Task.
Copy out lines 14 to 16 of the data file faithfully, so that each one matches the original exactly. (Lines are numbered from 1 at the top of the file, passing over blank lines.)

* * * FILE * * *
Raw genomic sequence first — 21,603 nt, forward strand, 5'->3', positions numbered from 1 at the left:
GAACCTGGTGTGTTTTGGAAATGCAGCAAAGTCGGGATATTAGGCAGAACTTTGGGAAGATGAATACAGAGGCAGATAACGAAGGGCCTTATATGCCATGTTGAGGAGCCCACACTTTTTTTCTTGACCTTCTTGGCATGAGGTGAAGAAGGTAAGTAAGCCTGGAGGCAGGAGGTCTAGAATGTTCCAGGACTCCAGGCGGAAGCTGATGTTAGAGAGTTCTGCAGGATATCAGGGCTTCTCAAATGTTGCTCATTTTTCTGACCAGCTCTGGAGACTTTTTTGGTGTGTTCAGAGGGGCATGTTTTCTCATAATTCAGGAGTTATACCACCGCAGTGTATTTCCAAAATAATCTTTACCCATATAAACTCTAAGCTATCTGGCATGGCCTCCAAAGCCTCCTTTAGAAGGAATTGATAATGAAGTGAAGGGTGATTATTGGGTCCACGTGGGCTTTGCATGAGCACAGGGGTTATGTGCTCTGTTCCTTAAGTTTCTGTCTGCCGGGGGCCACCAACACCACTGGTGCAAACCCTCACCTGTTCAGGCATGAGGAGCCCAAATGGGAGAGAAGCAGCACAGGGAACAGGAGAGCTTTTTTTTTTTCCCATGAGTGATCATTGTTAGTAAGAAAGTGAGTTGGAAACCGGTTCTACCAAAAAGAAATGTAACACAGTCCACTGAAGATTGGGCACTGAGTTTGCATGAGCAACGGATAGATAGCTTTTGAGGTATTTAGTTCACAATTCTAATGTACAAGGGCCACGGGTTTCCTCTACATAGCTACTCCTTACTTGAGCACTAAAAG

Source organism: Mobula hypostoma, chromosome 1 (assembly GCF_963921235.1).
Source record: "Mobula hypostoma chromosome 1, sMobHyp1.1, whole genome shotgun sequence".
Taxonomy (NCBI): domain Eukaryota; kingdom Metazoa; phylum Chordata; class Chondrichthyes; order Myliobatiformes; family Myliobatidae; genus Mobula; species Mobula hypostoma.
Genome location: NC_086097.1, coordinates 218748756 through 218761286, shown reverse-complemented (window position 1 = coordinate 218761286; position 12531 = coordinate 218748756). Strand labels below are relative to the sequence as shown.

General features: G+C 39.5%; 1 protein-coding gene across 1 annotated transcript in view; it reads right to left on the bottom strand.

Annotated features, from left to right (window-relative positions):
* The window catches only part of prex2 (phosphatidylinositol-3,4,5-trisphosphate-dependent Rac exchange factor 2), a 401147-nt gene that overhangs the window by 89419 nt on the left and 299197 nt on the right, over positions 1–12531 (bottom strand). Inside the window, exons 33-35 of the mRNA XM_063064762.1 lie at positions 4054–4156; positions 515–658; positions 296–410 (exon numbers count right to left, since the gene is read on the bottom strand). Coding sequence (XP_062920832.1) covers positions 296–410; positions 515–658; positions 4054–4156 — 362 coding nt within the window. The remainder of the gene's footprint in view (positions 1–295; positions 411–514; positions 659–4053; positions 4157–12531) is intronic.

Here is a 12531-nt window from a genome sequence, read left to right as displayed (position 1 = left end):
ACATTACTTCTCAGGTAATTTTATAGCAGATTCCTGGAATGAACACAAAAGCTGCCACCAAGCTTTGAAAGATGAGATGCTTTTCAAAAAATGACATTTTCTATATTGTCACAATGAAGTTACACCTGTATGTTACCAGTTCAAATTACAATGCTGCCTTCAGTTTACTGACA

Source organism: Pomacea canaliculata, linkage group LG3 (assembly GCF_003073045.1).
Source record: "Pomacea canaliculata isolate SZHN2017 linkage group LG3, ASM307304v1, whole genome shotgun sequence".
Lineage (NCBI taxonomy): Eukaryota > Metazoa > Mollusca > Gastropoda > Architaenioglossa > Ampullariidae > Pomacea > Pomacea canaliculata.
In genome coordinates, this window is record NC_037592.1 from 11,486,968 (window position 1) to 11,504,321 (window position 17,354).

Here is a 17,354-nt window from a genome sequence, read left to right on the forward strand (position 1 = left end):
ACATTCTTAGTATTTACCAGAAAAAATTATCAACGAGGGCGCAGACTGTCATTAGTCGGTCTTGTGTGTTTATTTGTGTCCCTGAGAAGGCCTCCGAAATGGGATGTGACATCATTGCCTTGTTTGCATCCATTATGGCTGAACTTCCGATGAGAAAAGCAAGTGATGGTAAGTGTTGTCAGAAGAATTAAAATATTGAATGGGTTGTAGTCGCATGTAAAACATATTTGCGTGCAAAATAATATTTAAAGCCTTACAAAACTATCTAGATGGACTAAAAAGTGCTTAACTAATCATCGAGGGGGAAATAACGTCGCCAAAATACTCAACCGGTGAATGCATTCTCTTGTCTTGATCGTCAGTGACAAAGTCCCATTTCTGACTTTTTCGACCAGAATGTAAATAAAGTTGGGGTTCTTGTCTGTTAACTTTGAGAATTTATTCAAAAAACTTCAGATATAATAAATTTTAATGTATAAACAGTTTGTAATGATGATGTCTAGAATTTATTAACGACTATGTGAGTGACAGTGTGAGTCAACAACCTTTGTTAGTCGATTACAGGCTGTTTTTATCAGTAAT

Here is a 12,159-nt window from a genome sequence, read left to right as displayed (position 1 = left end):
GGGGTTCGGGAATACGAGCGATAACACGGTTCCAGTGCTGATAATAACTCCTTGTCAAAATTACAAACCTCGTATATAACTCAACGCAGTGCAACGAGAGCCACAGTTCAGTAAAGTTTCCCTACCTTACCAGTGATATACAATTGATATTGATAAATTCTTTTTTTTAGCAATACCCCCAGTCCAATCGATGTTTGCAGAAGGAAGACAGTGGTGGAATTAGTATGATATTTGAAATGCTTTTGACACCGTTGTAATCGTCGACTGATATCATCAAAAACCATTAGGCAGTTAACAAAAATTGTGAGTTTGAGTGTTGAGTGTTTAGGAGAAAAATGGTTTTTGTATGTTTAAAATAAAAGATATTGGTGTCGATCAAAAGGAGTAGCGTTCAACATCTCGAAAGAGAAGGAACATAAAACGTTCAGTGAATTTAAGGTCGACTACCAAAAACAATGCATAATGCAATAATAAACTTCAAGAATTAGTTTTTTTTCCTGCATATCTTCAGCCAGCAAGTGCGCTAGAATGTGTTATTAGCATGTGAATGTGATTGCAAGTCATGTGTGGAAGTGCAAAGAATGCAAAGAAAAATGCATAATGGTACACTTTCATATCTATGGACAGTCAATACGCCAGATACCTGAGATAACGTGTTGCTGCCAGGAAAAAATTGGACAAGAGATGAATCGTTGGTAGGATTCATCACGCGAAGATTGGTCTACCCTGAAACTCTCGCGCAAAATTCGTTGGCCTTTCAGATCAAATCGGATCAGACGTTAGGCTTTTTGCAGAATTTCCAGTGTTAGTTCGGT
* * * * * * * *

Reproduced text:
Lineage (NCBI taxonomy): Eukaryota > Metazoa > Mollusca > Gastropoda > Architaenioglossa > Ampullariidae > Pomacea > Pomacea canaliculata.
In genome coordinates, this window is record NC_037592.1 from 11,486,968 (window position 1) to 11,504,321 (window position 17,354).

Here is a 17,354-nt window from a genome sequence, read left to right on the forward strand (position 1 = left end):